“We do not need to build any more workforce housing. Simply give teachers, first responders, hospital staff, etc the right of first refusal on existing housing as it comes onto the resale market.
Can we trust the SPET Ballot? There’s $77-million in spending proposed; are projects described fairly? Descriptions have been beautified. They’ve been highly polished to sound more attractive. And there’s a good bit of ‘bundling’ in some of them, too.
Big Government never stops trying to get what they want: Your Money. After failing in a previous SPET, our electeds pushed their social engineering agenda even harder in 2016, introducing the 1-penny sales tax for housing and transportation. That failed so they pulled the ol’ switcharoo and reworded their proposals on the 2017 SPET.
SPET 2019 is a radical change. The community was locked-out of the process. Our electeds killed the community-driven SPET. They began innocently, saying: We need a couple small projects to keep the 1-penny SPET tax alive. We electeds will do the small 2019 projects. Later we’ll have community-driven SPETs again. Didn’t happen! Here is the Other Side of the Story […]
Jackson’s housing exactions are being challenged, and rightfully so. When given a choice, voters refuse to fund housing. They keep saying NO. But our electeds don’t listen. They keep ‘hunting’ the money wherever they can find it. Our Housing Department was expanded two years ago (exactly what voters didn’t want). Pure folly. We now need to shrink it again–limit it […]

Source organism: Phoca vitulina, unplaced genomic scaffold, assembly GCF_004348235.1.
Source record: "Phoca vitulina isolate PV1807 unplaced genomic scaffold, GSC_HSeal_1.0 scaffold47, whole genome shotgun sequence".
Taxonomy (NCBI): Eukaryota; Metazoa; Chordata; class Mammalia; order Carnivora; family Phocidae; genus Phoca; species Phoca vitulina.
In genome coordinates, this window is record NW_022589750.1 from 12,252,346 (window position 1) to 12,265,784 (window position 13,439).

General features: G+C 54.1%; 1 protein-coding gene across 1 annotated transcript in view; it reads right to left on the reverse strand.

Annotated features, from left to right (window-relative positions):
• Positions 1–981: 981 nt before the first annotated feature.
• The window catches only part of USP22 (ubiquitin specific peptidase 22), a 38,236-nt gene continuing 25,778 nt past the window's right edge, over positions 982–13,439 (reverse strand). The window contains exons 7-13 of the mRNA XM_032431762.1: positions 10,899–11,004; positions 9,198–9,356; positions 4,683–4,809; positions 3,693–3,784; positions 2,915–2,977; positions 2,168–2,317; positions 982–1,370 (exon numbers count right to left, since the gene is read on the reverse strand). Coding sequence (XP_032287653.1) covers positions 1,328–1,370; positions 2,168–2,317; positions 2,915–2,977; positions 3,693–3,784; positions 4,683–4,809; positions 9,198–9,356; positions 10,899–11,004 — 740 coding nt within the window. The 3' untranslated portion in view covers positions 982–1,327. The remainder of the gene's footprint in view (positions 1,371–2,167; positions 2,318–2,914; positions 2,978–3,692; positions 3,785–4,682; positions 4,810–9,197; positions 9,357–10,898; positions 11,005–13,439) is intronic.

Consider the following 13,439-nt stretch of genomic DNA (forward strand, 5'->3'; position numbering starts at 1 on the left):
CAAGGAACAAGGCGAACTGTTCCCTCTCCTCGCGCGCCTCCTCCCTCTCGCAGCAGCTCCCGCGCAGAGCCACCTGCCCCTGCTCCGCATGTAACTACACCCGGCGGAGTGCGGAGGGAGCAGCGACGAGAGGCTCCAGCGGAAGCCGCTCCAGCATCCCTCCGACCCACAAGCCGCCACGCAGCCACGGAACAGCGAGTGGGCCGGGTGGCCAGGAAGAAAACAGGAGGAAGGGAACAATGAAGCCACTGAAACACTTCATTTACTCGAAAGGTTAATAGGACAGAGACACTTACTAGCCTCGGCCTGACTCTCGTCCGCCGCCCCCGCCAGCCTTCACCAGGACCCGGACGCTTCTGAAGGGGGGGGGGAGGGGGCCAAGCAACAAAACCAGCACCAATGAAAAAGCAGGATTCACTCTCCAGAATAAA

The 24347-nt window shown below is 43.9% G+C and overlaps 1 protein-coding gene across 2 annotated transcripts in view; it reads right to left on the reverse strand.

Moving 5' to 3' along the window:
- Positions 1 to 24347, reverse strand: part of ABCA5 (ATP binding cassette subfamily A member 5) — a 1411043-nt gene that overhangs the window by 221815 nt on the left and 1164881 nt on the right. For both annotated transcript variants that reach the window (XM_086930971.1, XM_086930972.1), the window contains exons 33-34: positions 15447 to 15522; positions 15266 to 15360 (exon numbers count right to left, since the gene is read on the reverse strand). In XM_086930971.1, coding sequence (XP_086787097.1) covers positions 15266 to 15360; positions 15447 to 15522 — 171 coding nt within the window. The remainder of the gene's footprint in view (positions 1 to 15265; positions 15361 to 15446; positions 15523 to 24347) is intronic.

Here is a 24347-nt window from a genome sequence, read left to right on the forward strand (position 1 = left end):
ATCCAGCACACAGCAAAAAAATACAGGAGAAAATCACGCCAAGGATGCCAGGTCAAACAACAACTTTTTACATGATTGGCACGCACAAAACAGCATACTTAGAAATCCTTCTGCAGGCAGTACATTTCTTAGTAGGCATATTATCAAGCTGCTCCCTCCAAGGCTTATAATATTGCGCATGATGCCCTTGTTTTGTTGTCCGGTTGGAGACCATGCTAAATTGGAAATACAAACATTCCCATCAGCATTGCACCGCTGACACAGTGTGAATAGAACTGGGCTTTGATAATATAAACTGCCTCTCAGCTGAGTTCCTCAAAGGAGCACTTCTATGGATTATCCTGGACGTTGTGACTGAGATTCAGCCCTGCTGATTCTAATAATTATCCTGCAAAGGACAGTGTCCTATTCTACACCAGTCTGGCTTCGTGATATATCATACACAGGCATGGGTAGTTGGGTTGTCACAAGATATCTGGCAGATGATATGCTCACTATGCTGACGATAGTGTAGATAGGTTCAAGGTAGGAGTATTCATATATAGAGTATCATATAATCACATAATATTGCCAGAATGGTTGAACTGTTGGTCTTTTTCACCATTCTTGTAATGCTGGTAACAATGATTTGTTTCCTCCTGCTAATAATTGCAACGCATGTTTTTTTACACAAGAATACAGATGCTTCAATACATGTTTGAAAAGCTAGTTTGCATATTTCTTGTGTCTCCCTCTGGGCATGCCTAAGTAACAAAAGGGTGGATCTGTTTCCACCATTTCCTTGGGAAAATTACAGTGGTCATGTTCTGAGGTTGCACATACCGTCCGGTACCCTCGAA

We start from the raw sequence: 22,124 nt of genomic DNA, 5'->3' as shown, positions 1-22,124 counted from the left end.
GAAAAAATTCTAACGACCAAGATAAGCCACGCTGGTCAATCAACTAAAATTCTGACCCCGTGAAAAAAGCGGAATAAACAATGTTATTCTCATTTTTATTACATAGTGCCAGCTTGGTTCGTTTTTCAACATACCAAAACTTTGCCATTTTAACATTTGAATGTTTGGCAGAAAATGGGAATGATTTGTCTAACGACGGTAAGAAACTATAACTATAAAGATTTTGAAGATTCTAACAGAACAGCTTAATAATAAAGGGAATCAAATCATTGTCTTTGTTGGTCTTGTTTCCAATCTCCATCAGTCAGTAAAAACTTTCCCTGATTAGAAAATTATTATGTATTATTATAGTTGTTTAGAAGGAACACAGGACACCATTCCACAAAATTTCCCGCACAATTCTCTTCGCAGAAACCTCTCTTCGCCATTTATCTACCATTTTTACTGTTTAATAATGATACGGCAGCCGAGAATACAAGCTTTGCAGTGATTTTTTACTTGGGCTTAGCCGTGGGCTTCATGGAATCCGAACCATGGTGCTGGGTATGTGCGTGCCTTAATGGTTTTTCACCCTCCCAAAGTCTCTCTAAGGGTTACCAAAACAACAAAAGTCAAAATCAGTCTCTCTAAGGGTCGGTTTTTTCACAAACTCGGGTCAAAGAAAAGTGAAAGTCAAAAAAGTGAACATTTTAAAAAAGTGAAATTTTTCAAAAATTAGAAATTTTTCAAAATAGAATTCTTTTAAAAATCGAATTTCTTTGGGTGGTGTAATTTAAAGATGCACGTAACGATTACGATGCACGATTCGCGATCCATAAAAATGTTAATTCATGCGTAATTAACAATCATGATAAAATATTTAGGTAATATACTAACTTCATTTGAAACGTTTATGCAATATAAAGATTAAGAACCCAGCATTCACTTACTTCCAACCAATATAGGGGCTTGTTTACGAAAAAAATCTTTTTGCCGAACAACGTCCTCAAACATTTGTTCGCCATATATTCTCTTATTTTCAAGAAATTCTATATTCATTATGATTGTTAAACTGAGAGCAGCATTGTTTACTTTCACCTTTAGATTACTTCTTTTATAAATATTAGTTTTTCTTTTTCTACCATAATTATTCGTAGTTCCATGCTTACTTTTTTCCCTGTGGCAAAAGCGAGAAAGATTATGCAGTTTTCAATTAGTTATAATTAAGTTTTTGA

Local Government has chosen a dark road. Heretofore voters approved each individual SPET project at the voting booth. That’s over. Pork barrel politics may soon become regular business. Our Specific Purpose Excise Tax once benefited local residents. Money generated by the extra penny tax paid for the fairgrounds’ Heritage Arena, a new library wing, and our interconnected pathway system Here […]
In government’s mad rush to build a house for everyone that wants to live in Jackson Hole, they’ve alienated and angered many longtime citizens. Taxpaying residents who thought they bought a house on a quiet, single-family street are watching their property values plummet and their neighborhood ruined. Local government is now playing real estate developer – buying the lot nextdoor […]
A broad community effort to protect the Genevieve Block is gaining momentum. Locals want preservation over the massive hotel the developer proposed on West Broadway. While Friday’s kick-off was a big success with 335 grassroots donors, a whole lot of work still needs to be done. Here is the Other Side of the Story of May 1:
This general election is important. Our votes will have long lasting effects. Some candidates for office have unspoken agendas. Some are focused on building their own businesses and personal legacies. Others pledge to build government housing and buy buses because they believe it is good politics. Here is the Other Side of the Story of October 30: